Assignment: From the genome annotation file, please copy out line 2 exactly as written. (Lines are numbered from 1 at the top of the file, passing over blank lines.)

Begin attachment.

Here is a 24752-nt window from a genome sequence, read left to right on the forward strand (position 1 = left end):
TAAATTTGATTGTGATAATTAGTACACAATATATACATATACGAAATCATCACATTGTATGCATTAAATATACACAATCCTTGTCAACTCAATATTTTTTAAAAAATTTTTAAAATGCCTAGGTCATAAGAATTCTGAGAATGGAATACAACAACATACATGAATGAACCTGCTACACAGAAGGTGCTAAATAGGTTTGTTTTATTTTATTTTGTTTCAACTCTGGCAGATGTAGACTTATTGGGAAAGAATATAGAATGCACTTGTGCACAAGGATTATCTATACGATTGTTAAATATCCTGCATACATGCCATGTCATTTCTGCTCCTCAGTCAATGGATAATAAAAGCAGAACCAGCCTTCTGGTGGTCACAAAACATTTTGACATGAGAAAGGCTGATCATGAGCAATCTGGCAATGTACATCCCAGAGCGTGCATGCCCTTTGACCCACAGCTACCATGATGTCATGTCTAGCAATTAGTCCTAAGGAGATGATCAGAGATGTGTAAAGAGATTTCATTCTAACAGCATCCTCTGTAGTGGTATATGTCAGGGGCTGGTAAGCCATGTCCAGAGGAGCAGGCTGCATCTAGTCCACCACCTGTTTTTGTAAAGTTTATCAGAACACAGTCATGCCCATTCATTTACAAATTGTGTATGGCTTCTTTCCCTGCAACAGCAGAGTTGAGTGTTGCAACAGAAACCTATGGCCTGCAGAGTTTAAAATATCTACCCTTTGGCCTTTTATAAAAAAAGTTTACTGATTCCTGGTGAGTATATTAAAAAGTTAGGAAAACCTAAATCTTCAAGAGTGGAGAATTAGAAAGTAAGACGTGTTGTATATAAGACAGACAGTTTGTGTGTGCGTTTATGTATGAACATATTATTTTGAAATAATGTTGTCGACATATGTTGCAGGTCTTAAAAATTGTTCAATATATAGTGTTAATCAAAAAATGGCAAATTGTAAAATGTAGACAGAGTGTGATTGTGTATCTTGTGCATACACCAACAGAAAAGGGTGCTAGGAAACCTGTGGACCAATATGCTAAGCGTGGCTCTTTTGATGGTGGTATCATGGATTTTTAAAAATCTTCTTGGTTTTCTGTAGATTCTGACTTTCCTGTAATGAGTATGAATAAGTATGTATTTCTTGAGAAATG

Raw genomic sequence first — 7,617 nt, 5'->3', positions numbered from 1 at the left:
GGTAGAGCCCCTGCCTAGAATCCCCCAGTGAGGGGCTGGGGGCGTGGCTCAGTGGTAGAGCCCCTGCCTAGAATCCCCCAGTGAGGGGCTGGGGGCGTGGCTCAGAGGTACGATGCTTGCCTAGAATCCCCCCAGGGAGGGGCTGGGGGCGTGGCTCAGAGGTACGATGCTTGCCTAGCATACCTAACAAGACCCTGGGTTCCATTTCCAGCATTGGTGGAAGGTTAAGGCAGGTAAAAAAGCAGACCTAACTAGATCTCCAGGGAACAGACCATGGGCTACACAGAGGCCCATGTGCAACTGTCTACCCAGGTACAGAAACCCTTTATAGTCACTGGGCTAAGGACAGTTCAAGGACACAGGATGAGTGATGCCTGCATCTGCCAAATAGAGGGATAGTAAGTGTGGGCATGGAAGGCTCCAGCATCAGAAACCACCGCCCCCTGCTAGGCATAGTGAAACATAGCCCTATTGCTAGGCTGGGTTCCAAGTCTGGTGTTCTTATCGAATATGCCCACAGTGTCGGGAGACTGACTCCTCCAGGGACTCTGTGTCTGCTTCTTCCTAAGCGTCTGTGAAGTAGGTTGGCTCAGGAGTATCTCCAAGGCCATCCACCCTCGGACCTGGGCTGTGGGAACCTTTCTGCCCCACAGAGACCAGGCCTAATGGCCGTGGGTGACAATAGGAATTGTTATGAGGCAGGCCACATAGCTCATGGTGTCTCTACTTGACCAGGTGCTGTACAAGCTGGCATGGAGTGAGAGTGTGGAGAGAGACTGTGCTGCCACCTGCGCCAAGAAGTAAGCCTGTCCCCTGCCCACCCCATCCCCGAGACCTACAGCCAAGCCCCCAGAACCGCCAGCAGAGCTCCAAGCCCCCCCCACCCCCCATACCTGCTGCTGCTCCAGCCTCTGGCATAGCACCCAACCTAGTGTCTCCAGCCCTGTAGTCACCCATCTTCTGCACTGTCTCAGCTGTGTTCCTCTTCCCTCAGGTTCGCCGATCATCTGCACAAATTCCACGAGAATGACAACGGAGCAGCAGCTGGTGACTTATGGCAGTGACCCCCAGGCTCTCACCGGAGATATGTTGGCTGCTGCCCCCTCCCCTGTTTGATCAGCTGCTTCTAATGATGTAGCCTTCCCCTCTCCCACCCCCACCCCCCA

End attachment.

TAAATTTGATTGTGATAATTAGTACACAATATATACATATACGAAATCATCACATTGTATGCATTAAATATACACAATCCTTGTCAACTCAATATTTTTTAAAAAATTTTTAAAATGCCTAGGTCATAAGAATTCTGAGAATGGAATACAACAACATACATGAATGAACCTGCTACACAGAAGGTGCTAAATAGGTTTGTTTTATTTTATTTTGTTTCAACTCTGGCAGATGTAGACTTATTGGGAAAGAATATAGAATGCACTTGTGCACAAGGATTATCTATACGATTGTTAAATATCCTGCATACATGCCATGTCATTTCTGCTCCTCAGTCAATGGATAATAAAAGCAGAACCAGCCTTCTGGTGGTCACAAAACATTTTGACATGAGAAAGGCTGATCATGAGCAATCTGGCAATGTACATCCCAGAGCGTGCATGCCCTTTGACCCACAGCTACCATGATGTCATGTCTAGCAATTAGTCCTAAGGAGATGATCAGAGATGTGTAAAGAGATTTCATTCTAACAGCATCCTCTGTAGTGGTATATGTCAGGGGCTGGTAAGCCATGTCCAGAGGAGCAGGCTGCATCTAGTCCACCACCTGTTTTTGTAAAGTTTATCAGAACACAGTCATGCCCATTCATTTACAAATTGTGTATGGCTTCTTTCCCTGCAACAGCAGAGTTGAGTGTTGCAACAGAAACCTATGGCCTGCAGAGTTTAAAATATCTACCCTTTGGCCTTTTATAAAAAAAGTTTACTGATTCCTGGTGAGTATATTAAAAAGTTAGGAAAACCTAAATCTTCAAGAGTGGAGAATTAGAAAGTAAGACGTGTTGTATATAAGACAGACAGTTTGTGTGTGCGTTTATGTATGAACATATTATTTTGAAATAATGTTGTCGACATATGTTGCAGGTCTTAAAAATTGTTCAATATATAGTGTTAATCAAAAAATGGCAAATTGTAAAATGTAGACAGAGTGTGATTGTGTATCTTGTGCATACACCAACAGAAAAGGGTGCTAGGAAACCTGTGGACCAATATGCTAAGCGTGGCTCTTTTGATGGTGGTATCATGGATTTTTAAAAATCTTCTTGGTTTTCTGTAGATTCTGACTTTCCTGTAATGAGTATGAATAAGTATGTATTTCTTGAGAAATG